Interviewing Tip: Eliminating Uh’s And Um’s

Recently we covered how to overcome nervous jitters in an interview. Obviously, one way that people display nervousness is by inserting filler words like uh’s and um’s throughout their responses. Yet, these annoying utterances aren’t always due to nervousness. Whatever the cause, it can derail an interview.  Here are several effective techniques that will help you eliminate them from your interview answers or, for that matter, from any public speaking event.

  • Last week we recommended rehearsing as a way to eliminate the jitters. That advice holds here as well, but with one additional caveat. Record yourself when practicing. Then immediately go back and listen to the recording. When you listen to it, not only will it jar you (I do that a lot more than I thought I did), but you’ll also notice the tendencies in your speech patterns that coincide with the fillers. Knowing those tendencies is the first step to overcoming them.
  • Use good eye contact. Research shows that when a person uses effective eye contact, they are less likely to use filler words. I’m sure there are some cool charts, brain scans, and spreadsheets full of data to justify that conclusion, but I just think it makes good common sense. When you focus your attention on the person to whom you are speaking, it is a more humanizing experience. You’ll see that individual as a real person instead of as an inquisitor. For example, if you know you are a person that has the tendency for uh’s & um’s, I’ll bet you don’t do it so much when you are having a conversation with a friend or a loved one. Don’t believe me? Check it out.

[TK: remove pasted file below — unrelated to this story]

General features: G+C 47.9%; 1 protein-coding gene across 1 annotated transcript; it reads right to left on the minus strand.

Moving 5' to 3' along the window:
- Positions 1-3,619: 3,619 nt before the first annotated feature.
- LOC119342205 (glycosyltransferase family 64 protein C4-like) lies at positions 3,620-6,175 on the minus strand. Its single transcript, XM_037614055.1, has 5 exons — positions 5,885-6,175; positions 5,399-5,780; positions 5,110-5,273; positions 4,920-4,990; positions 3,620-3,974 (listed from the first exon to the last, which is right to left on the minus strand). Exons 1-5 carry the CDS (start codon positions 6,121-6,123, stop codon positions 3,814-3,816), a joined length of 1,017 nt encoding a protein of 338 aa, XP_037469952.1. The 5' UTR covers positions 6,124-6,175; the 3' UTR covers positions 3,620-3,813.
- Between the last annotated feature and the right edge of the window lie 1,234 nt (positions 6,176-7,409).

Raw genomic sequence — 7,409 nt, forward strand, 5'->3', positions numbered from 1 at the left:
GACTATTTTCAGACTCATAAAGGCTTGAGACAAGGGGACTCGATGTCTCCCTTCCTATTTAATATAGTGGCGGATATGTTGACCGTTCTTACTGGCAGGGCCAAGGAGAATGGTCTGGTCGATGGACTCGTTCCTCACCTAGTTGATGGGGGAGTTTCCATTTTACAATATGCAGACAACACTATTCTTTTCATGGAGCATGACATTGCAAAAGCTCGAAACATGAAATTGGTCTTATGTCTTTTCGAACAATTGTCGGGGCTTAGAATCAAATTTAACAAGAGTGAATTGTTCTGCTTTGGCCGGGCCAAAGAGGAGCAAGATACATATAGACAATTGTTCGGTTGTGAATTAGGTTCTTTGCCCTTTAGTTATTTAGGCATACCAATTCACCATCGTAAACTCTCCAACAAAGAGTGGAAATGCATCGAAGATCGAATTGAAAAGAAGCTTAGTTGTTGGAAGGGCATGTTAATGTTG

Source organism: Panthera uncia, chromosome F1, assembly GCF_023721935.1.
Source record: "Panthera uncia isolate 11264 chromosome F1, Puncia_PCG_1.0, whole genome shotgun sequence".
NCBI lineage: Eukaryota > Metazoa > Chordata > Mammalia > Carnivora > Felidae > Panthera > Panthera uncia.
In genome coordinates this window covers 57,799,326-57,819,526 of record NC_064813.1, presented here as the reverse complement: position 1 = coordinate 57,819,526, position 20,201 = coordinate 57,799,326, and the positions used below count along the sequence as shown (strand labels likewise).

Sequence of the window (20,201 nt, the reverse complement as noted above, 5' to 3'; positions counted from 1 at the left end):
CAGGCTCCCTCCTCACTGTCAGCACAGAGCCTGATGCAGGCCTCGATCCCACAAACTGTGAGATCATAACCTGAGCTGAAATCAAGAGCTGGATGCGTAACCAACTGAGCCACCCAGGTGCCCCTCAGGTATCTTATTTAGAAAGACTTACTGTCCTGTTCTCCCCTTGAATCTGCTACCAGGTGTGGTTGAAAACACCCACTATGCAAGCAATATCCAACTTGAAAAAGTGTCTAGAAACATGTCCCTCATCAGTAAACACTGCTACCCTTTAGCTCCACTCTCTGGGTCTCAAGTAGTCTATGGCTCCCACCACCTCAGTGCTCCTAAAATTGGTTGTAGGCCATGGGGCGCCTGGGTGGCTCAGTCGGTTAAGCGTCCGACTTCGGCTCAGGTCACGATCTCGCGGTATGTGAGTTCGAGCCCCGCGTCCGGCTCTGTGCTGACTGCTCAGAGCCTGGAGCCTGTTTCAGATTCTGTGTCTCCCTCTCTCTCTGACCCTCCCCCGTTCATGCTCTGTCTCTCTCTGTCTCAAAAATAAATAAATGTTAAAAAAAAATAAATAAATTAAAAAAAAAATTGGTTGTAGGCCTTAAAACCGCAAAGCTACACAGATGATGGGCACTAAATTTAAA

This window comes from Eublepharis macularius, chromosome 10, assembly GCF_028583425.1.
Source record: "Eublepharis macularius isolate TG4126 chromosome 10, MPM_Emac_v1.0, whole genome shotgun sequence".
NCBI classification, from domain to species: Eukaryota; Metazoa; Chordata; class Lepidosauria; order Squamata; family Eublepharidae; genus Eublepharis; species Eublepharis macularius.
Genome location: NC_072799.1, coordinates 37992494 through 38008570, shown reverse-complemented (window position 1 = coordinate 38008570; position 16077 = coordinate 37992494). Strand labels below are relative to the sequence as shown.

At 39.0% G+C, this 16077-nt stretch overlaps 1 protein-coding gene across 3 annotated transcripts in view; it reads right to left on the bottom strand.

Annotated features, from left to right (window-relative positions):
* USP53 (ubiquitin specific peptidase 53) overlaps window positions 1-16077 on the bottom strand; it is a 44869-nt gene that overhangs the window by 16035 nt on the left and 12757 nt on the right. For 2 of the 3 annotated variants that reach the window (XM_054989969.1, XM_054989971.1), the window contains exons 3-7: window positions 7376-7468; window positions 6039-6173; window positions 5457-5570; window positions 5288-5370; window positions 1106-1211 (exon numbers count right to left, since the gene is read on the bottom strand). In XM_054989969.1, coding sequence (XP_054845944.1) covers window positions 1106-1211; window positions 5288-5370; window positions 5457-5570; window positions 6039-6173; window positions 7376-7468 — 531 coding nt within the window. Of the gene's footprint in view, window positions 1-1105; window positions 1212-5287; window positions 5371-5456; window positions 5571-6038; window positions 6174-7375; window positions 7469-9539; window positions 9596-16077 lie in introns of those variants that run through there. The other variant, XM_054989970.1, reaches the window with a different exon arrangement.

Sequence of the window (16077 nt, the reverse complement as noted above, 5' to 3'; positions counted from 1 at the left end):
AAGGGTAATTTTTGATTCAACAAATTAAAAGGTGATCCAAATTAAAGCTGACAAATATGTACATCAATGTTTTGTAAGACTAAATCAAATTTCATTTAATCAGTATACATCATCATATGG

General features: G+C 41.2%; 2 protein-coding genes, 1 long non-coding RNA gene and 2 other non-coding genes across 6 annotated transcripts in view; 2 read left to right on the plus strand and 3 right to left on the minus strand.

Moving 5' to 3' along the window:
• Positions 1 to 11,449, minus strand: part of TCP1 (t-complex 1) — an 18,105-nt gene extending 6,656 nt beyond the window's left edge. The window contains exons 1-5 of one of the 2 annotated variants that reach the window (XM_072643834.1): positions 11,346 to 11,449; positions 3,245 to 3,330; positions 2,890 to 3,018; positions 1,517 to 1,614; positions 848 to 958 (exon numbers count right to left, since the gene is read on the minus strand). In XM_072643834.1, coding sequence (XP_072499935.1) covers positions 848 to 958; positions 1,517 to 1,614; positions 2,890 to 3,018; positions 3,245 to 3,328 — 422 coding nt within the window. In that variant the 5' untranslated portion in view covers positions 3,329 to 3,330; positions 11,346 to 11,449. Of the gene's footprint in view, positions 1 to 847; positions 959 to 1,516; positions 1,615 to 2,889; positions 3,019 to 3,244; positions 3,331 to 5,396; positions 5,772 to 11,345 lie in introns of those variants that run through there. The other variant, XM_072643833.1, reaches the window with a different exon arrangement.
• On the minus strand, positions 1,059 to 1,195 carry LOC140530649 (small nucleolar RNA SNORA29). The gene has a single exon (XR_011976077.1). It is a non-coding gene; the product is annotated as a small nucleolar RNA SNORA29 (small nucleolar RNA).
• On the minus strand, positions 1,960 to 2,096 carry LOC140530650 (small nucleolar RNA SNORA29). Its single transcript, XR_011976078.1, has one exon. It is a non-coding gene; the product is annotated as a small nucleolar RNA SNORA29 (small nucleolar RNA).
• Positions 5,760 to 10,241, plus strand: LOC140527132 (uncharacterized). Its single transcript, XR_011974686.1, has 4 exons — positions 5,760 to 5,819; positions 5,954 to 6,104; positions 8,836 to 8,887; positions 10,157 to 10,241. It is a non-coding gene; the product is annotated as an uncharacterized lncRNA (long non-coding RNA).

The eye contact technique can also work in virtual meetings where the image of the interviewer is on your computer screen. But how about a telephonic interview when there’s nobody with which to make eye contact? I recommend putting a picture of the person interviewing you (perhaps from their LinkedIn profile) in front of you as you speak. Don’t have a picture? No problem – use a picture of anybody that you don’t know.
  • Develop a rhythm to your speech by practicing to ‘chunk’ your words into groupings. As you focus on the rhythm of your speech, the filler words may go away completely.
  • Make silence work for you. When someone is on the hot seat answering an interview question, they may feel that they need to keep talking, so they try to fill up every second with something. The problem is that sometimes your brain can’t keep up with your mouth, so to fill in the empty space while your brain is catching up, you insert the fillers. A way to counter that is with deliberate pauses; they can help you reduce those tendencies. Plus, a well-timed pause may make you come across as more poised and deliberate in your speech. I’ve often heard in the world of Jazz music, that it’s the silence between the notes that makes the music. You can think of speaking in the same way.
  • Lastly, don’t treat answering an interview question as if you are responding to a test question. Instead, think of it as an opportunity to tell an interesting story. This approach is simply a mindset change. If you had a recording of a time that you told an interesting story to a friend, you would probably discover that you didn’t use many filler words. Telling stories tends to put us more at ease. Our stories naturally tend to flow better because we are more relaxed and just laying it out there for the listener.

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